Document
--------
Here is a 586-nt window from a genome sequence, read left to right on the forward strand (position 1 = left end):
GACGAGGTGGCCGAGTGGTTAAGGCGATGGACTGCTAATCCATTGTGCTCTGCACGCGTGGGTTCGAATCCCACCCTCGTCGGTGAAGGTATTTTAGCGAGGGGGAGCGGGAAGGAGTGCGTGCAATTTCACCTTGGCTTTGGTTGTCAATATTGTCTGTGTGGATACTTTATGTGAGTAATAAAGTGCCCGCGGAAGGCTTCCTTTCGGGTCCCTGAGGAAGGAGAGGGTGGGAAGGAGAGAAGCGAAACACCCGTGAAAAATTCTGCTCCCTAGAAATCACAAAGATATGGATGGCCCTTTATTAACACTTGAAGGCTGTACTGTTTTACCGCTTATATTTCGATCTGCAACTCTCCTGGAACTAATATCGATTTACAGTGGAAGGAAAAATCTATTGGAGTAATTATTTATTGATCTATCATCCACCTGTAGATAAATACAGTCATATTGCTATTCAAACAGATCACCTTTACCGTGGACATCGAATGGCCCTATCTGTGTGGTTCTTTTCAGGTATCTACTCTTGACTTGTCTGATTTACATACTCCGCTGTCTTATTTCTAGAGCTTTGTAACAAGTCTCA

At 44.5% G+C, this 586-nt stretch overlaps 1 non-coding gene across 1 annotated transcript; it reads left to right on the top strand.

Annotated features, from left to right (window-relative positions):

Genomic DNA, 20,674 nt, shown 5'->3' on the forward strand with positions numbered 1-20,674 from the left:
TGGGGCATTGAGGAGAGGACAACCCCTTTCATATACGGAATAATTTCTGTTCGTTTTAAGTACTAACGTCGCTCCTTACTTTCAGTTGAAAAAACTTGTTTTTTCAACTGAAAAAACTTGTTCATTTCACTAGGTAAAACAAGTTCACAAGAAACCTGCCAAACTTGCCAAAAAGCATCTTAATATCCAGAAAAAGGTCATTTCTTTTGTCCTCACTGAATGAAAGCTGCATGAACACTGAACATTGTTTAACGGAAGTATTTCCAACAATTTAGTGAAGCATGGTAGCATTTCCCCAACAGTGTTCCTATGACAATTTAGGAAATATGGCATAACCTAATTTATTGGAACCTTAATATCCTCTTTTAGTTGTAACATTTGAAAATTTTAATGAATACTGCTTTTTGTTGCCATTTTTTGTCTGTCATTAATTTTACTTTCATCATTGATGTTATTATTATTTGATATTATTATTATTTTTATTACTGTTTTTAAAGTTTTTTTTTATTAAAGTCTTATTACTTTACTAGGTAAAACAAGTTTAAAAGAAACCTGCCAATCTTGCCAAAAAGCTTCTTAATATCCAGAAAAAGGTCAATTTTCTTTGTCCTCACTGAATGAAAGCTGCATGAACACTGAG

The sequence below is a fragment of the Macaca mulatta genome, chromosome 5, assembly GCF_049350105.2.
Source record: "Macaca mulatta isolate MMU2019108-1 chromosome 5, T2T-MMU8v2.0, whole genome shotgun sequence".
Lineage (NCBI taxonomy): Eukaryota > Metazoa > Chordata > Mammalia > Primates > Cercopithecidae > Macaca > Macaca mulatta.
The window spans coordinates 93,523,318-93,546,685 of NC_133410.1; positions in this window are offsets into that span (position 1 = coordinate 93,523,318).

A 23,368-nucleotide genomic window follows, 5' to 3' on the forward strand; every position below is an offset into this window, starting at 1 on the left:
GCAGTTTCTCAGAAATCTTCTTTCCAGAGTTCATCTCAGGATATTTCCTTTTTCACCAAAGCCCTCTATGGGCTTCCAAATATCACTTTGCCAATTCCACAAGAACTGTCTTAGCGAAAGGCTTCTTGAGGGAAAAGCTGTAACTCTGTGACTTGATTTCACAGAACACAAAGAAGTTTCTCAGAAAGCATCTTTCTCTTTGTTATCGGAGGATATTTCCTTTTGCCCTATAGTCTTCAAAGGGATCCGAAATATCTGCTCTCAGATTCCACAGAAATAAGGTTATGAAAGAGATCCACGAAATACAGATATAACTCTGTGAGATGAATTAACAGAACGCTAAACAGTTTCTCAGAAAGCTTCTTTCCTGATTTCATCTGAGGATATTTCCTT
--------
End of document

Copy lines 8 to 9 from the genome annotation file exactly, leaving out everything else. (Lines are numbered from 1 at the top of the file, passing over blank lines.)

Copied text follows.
Source record: "Macaca mulatta isolate MMU2019108-1 chromosome 5, T2T-MMU8v2.0, whole genome shotgun sequence".
Lineage (NCBI taxonomy): Eukaryota > Metazoa > Chordata > Mammalia > Primates > Cercopithecidae > Macaca > Macaca mulatta.